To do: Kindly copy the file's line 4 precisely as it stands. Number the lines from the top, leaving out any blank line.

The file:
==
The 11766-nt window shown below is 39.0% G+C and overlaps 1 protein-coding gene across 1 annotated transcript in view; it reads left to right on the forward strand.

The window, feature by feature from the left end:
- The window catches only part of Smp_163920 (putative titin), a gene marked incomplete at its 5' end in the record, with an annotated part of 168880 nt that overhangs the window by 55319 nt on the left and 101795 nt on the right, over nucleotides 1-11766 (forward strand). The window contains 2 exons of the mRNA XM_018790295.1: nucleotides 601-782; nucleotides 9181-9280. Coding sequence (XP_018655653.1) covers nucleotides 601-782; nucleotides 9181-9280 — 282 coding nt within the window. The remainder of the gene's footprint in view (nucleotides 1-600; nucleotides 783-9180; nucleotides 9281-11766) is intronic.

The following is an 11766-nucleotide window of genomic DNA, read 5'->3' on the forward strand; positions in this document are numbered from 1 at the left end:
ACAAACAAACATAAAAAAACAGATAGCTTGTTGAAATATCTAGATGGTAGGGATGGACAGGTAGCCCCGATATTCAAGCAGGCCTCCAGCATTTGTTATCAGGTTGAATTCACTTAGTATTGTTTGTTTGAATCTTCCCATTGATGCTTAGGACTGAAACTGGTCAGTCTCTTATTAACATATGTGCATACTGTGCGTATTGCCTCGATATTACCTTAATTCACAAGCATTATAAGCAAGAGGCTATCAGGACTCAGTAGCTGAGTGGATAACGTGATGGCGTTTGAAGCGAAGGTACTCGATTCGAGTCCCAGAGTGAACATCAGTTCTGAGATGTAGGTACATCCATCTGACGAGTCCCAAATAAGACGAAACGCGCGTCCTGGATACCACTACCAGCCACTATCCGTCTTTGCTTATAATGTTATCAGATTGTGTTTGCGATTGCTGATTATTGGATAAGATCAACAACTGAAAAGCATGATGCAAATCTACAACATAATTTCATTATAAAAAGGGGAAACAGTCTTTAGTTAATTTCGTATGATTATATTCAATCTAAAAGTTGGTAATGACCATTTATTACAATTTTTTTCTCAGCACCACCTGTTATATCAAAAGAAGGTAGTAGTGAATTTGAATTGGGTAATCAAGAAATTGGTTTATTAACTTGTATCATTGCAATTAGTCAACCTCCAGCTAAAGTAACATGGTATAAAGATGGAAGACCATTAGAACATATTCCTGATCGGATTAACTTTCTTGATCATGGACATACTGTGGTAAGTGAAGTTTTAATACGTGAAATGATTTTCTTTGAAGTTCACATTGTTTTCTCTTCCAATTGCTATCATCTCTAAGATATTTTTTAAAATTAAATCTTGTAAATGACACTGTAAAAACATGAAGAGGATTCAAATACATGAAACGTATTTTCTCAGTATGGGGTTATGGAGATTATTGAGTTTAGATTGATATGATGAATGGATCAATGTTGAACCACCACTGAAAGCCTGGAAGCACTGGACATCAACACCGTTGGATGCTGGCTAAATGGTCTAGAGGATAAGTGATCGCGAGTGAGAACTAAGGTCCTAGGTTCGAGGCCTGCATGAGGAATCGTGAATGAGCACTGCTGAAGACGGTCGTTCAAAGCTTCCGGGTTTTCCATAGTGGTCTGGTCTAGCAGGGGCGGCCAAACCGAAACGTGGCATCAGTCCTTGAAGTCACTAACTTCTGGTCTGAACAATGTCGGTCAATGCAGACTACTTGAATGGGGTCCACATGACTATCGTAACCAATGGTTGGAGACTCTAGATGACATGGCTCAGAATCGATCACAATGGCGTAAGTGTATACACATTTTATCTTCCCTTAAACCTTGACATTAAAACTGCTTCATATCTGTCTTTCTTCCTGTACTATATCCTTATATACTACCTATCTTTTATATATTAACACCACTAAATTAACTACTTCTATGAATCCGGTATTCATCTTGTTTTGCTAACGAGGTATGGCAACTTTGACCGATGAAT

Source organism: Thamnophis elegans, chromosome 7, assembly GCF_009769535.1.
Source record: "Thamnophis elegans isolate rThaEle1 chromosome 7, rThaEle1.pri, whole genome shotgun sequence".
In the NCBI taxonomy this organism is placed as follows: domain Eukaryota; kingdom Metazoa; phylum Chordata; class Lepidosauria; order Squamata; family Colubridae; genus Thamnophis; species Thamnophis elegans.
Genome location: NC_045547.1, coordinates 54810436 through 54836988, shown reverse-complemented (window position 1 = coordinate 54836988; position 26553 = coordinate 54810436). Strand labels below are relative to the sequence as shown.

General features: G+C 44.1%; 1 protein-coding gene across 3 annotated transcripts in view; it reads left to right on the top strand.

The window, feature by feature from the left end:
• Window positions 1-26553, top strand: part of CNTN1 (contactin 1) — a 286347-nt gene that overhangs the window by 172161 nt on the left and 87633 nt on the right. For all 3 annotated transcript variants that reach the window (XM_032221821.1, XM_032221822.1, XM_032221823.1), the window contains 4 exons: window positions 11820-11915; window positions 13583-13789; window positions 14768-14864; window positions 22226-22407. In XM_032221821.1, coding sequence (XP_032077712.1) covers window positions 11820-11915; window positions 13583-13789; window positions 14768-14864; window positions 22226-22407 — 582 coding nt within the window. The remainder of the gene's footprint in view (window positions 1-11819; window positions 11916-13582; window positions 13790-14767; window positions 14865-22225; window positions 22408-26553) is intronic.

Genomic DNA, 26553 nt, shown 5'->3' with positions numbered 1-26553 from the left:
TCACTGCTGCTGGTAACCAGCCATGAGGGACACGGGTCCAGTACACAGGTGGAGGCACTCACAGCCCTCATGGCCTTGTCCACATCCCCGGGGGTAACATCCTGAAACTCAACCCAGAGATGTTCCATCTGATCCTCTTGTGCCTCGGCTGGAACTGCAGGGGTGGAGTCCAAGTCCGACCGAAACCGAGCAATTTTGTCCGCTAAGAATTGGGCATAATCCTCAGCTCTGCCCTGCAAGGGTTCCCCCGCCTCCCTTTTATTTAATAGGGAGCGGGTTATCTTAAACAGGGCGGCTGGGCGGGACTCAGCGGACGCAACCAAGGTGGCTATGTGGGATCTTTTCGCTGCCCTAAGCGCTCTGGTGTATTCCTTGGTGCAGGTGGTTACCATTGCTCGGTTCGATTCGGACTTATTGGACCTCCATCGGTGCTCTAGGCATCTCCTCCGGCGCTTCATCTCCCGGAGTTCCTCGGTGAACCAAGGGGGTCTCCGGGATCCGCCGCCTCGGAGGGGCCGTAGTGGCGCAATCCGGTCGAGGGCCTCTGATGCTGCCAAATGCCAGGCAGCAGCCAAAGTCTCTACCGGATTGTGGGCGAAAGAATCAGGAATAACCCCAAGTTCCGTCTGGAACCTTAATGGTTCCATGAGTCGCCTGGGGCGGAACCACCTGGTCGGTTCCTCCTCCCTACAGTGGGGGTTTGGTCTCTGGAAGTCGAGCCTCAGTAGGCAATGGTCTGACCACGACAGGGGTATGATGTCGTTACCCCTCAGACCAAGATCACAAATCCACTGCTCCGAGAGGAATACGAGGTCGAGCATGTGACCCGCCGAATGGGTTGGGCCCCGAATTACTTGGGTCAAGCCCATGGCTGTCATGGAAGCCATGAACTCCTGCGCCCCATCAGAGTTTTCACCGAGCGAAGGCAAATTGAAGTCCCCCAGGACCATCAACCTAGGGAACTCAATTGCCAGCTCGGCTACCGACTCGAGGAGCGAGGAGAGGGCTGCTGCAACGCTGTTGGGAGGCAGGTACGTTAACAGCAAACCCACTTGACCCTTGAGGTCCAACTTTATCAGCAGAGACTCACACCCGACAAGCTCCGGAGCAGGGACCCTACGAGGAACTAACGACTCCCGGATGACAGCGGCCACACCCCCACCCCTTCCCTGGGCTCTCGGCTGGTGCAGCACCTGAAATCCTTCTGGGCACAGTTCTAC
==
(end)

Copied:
The following is an 11766-nucleotide window of genomic DNA, read 5'->3' on the forward strand; positions in this document are numbered from 1 at the left end: